Well, as it has turned out to be already a classical excuse for being away from blogging activities: I underwent knee surgery once again.
Since Easter I had to return to physiotherapy and finally got operated the 1st July, this time to the right patella, so that I’m back to walking with crutches again, waiting for the inflammation to go away – and it will, for my doctors are great!
Hopefully, I’ll be ready to face the brand new school year – starting the 8th September – but meanwhile, all along these last months I barely had time to perform my duties regarding school, let alone be creative online. I really just used our wikis in a very plain way.
However, I was happy to see my kids creating their own pages on our 5th grade wiki to study maths or sharing a glossary; Mariana, a 6th grade student, took charge of our classblog almost by herself, posting her own writings and profusely commenting all her colleagues posts; 5th grade Joana also revealed to be a heartwarming writer and 6th grade Max, although with no patience to fiction, offered some practical instructions about how to build a wooden box or to settle an aquarium, for instance.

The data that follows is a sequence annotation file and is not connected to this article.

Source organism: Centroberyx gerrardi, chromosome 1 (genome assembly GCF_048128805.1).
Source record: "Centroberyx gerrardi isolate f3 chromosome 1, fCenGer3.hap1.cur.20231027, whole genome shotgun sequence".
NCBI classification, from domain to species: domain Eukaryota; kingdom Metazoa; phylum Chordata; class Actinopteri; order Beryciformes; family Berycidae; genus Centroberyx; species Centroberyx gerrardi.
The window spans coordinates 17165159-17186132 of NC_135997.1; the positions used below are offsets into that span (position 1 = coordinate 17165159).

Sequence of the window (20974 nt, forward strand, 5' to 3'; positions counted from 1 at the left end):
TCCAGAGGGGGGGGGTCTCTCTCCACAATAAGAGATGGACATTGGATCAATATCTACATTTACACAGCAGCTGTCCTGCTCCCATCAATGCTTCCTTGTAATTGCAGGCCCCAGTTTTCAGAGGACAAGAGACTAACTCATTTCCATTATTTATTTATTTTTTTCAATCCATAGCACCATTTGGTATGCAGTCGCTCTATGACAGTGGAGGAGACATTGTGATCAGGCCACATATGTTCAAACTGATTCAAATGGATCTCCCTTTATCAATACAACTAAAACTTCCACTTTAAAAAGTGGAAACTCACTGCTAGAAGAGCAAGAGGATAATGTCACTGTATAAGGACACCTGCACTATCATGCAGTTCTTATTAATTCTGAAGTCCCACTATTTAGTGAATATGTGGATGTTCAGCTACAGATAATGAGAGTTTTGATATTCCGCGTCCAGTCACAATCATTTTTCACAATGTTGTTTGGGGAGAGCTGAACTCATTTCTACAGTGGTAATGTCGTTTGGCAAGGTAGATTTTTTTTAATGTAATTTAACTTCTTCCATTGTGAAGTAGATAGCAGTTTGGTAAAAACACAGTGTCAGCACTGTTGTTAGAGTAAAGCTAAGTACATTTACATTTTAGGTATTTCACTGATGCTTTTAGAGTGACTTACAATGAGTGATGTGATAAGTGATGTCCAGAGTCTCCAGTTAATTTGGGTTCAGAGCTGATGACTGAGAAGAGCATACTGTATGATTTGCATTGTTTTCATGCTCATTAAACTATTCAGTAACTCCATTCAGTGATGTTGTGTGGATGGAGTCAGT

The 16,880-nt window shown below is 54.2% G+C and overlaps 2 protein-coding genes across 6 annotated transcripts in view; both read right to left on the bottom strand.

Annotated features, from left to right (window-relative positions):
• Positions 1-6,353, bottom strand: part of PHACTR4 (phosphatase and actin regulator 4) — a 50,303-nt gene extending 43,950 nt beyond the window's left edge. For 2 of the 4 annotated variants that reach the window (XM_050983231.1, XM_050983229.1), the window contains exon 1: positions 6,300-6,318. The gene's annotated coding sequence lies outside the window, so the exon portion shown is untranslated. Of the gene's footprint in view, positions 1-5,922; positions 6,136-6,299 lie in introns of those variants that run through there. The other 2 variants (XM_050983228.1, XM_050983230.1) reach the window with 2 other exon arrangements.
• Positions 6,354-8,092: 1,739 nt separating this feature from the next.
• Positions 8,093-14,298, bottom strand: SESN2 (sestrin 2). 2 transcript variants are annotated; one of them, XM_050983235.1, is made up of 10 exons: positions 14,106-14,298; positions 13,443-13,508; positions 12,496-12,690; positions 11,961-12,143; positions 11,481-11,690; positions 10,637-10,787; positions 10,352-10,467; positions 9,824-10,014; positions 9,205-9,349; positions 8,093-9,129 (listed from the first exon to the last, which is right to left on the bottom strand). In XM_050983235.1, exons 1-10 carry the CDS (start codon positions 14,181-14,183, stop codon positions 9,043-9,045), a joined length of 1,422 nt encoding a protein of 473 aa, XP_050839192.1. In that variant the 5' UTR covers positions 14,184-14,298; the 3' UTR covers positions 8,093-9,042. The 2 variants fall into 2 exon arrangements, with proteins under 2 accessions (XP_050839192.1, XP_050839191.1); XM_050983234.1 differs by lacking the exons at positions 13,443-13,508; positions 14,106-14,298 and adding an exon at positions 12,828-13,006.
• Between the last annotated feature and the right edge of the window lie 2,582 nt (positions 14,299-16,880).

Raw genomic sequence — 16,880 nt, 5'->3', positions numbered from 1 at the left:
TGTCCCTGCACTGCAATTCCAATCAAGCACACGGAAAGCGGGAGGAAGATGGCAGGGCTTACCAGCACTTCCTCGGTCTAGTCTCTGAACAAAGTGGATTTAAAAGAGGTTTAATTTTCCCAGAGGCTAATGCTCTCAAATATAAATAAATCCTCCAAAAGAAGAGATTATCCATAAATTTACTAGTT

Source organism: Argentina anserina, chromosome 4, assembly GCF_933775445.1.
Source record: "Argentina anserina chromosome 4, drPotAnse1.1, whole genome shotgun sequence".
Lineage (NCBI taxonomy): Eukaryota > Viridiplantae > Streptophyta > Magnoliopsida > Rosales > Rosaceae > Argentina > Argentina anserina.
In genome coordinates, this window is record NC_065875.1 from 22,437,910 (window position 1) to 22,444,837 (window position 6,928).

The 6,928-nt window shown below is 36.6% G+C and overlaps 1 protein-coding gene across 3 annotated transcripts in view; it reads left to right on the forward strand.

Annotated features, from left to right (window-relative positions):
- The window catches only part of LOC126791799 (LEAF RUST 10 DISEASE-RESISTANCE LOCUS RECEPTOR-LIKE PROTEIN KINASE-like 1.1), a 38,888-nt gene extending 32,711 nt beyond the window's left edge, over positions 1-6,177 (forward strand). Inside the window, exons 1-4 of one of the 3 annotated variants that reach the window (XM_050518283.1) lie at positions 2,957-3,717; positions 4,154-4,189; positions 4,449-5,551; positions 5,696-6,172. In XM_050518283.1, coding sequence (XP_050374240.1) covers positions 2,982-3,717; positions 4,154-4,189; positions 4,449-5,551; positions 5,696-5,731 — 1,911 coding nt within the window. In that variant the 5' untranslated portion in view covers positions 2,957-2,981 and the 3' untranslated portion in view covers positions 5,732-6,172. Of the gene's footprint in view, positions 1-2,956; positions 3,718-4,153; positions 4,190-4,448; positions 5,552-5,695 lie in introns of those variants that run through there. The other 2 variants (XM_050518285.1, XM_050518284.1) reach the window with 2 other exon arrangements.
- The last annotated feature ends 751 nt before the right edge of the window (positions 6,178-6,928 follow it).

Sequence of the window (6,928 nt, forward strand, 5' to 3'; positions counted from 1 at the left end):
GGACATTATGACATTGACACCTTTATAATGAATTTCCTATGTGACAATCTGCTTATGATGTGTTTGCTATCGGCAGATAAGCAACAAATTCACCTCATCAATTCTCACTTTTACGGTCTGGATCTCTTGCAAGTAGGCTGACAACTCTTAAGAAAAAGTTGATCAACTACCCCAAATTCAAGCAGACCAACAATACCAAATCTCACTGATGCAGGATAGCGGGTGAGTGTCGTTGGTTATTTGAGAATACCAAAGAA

As for the great Mars 2010 Challenge we couldn’t possibly participate, as our students still don’t have access to our internet connexion and teachers are still not allowed to share blogging activities in the classroom. However, some 6th grade students accepted to be in charge of our international blog Bringing Us Together, for about a month, as Andreia and Francisca did.